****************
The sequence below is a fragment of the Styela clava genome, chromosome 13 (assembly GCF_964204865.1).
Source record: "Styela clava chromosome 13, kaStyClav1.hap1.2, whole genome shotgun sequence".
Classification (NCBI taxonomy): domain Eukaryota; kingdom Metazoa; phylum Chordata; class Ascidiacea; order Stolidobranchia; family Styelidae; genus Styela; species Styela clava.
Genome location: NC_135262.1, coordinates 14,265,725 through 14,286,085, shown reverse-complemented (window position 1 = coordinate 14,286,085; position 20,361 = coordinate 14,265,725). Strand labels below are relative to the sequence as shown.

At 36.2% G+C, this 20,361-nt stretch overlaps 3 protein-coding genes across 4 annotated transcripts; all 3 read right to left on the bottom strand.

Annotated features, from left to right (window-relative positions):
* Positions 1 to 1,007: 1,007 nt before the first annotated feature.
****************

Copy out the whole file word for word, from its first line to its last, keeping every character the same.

The sequence below is a fragment of the Styela clava genome, chromosome 13 (assembly GCF_964204865.1).
Source record: "Styela clava chromosome 13, kaStyClav1.hap1.2, whole genome shotgun sequence".
Classification (NCBI taxonomy): domain Eukaryota; kingdom Metazoa; phylum Chordata; class Ascidiacea; order Stolidobranchia; family Styelidae; genus Styela; species Styela clava.
Genome location: NC_135262.1, coordinates 14,265,725 through 14,286,085, shown reverse-complemented (window position 1 = coordinate 14,286,085; position 20,361 = coordinate 14,265,725). Strand labels below are relative to the sequence as shown.

At 36.2% G+C, this 20,361-nt stretch overlaps 3 protein-coding genes across 4 annotated transcripts; all 3 read right to left on the bottom strand.

Annotated features, from left to right (window-relative positions):
* Positions 1 to 1,007: 1,007 nt before the first annotated feature.